Not Too Much-Not Too Little = Just Right: The Think Tank Retrospective 30

Like most photographers, I have enough bags to make any Vogue reading 20 something jealous, but I have yet to find a bag that truly fit my needs. Too big, too small, too padded, not padded enough, looks too much like a camera bag, ugly. The list of things that i can find fault with is long. Until I received my Think Tank Retrospective 30. When it comes to products, gadgets, and toys related to photography, I am generally very quick to find fault. Not today.

Editor’s Note: This is a guest posting from Joseph W Carey

Opening The Box

I picked the bag in a color that Think Tank called pine stone which is a semi olive drab kind of color that in my opinion is gorgeous and will certainly become more attractive with wear. (but it also comes in black) Much like many other canvas bags on the market this bag will benefit from the “worn-in” look as it gets older. The first thing I noticed was that while not extremely heavy for a bag of its size, the bag was amazingly well constructed. Every zipper, flap, velcro strip, seam and piece of padding seemed to be sewed in perfectly and with great amounts of thought. The bag was close in size to my 6 million dollar Crumpler but without the bulk of that bag. It was also similar in style and size to my larger Domke but without the fear that I would break all my gear. In the words of Goldilocks it was “just right.”

Chris has a review of the Domke F2 here.

Loading The Bag

I sat down to load the bag full of gear to see if it truly would meet my needs as well as I wanted it to. The bag was gorgeous and felt great when empty but the true test was coming. Would it hold the gear I needed on a shoot and would I be comfortable carrying it throughout the day?

I decided to take it out to shoot my daughter first – a less demanding shoot as there was no money or time constraints and I wouldn’t be going all out on gear needs.

  1. Canon 5D Mk II
  2. Canon 35 1.4 L
  3. Canon 580 EX2
  4. Sigma 15mm 2.8 Fisheye
  5. 3 CF Cards
  6. Extra batteries for 5DII and Flash
  7. Gary Fong Collapsible Lightsphere
  8. Pocket Wizard TT1 and TT5
  9. remotes
  10. Light Craft Fader ND 77 with 72 Step up ring

Not a completely full bag and that was a decent amount of gear. Picking the bag up it still felt light on my shoulder and balanced well. The padding on the shoulder is, again, “just right” – a theme that continued throughout the process of reviewing this bag. I should add that the bag came with a rain cover in the front pocket and even with all that gear, I decided to leave it in essentially taking away one pocket from my storage. The day was a bit overcast and maybe I’d need it.

As the day progressed the bag still felt great and the various times I had to put it down and pick it up, I never felt the need to baby the bag in order to protect my gear. I tossed it around with impunity and found myself thinking about the upcoming shot far more than the safety of my gear.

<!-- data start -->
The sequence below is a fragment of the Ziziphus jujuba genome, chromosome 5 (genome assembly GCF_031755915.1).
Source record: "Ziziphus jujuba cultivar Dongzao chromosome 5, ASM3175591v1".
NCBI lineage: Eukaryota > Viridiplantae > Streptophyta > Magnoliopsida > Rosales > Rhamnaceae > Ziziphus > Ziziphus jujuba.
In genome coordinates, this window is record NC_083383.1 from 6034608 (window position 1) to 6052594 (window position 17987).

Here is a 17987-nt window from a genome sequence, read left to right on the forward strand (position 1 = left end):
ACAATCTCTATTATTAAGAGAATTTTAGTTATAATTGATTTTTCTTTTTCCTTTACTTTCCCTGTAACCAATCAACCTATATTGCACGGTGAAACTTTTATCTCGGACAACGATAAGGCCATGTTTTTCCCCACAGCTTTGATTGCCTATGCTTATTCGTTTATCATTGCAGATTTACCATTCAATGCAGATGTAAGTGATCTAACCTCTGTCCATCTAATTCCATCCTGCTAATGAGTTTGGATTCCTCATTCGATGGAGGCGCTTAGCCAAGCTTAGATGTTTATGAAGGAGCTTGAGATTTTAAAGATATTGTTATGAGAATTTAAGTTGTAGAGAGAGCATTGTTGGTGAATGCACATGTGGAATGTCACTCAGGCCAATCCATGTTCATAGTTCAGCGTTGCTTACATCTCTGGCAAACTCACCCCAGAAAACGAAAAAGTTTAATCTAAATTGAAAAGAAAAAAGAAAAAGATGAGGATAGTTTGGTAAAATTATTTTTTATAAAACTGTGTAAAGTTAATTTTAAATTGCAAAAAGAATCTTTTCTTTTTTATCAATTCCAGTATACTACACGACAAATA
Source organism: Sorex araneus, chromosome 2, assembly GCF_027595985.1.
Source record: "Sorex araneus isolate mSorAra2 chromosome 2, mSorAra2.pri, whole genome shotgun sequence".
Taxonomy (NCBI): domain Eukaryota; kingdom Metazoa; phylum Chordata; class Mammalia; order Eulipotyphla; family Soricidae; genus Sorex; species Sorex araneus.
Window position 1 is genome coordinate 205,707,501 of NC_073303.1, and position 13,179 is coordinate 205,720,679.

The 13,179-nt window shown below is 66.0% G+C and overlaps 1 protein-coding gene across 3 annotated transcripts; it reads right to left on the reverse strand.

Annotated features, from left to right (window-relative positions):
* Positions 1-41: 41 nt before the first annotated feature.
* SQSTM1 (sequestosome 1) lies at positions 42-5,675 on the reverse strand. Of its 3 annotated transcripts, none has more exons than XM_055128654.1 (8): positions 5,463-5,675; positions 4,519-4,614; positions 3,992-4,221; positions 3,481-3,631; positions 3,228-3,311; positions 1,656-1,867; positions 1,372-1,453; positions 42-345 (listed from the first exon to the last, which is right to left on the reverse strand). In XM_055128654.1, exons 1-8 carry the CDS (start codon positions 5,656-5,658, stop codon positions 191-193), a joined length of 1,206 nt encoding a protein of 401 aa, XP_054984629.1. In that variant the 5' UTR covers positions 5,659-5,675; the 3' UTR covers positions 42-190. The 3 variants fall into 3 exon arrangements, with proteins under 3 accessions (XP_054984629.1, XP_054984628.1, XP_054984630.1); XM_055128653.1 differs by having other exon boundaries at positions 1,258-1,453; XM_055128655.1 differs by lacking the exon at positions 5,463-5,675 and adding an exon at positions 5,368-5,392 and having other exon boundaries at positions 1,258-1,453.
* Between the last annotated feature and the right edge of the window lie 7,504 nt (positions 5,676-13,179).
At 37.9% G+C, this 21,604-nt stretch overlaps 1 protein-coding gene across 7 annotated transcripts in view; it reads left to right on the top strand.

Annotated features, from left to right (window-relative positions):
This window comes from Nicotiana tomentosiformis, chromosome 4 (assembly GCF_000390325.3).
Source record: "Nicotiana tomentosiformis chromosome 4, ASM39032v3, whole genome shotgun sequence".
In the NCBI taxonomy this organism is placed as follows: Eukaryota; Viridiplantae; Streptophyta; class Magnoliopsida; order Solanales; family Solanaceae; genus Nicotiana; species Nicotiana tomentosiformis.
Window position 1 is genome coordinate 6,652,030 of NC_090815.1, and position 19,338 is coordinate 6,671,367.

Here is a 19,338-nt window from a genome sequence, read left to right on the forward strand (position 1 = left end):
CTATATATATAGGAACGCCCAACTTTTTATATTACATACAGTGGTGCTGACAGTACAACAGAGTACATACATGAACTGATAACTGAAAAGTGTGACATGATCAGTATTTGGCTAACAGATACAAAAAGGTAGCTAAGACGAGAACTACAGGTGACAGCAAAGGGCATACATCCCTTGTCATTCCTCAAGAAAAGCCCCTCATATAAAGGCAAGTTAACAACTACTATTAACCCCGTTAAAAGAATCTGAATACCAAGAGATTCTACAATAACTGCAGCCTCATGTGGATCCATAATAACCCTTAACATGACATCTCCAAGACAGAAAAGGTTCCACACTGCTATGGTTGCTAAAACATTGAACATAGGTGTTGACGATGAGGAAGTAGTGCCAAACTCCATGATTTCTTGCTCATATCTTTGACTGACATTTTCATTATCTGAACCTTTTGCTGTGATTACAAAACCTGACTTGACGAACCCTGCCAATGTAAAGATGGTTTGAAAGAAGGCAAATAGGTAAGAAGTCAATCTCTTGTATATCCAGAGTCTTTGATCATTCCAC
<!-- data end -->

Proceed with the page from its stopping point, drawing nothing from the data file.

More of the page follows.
The camera, flash, and pocket wizards all came out easy and went in easy. As I moved from location to location with my daughter I put all the gear away and took it out again in order to test the ease of use. I’d give it an A- with the minus coming due to the fact that while I love the pockets designed for the flash on either side of the bag they are both slightly tight and you have to wiggle to get the bigger flashes in. With anything smaller than a 580 or SB900  you would have tons of room but with the flagship flashes you are forced to due a tiny bit of work.

One of my complaints up top about other bags is that they’re ugly, but that was not a problem with this bag. All my photographer friends have commented on the handsome bag as well,  but for us anything that doesn’t scream “I have 2000 dollars in here” is nice. So to hear “civilians” comments was cool – not that I care (okay I do.)

The bag is loaded with nice touches that come into use as you take it around. At one point I was trying to get some shots without drawing attention and was thankful that I had thought to put the velcro into “silence” mode which allowed the bag to open without the tell tale sound of velcro opening. This is just another in a series of well thought out design choices that Think Tank should be applauded for.


If I had to make complaints about the bag there would be only two and they are nitpicking types of complaints. The rain cover should fit under the bag or in a side compartment but not in the front pocket. I know I can fit it in other places but from the factory this is where they put it and I think that is one mistake I’ve seen. The other “complaint” would be that if the bag was about two inches taller it would fit a 13 inch macbook air comfortably. As it stands now it can carry an iPad but for a tool with any photo ability such as a small laptop the bag would need to be slightly (very very slightly) taller.


This will be the bag that I carry for my personal shooting needs anytime I need to carry more than one lens and my flash which is 95 percent of the time. The bag fits squarely into the larger end of shoulder bags but never feels so bulky that you don’t want to carry it but while not being bulky it maintained a good level of protection for my gear that I was very happy to have. If you shoot with a larger camera and flash system and want to carry your accessories without jamming them into your pockets this is a perfect bag for you.

Want more?

Take a look at these other camera bag reviews

Domke F2

Acme Made Photo Messenger

BJX New York

Tamrac Evolution 8

Think Tank Wired Up 20

Think Tank International Airport Roller V2

M-Classics Compact

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Chris Gampat

Chris Gampat is the Editor in Chief, Founder, and Publisher of the Phoblographer. He also likes pizza.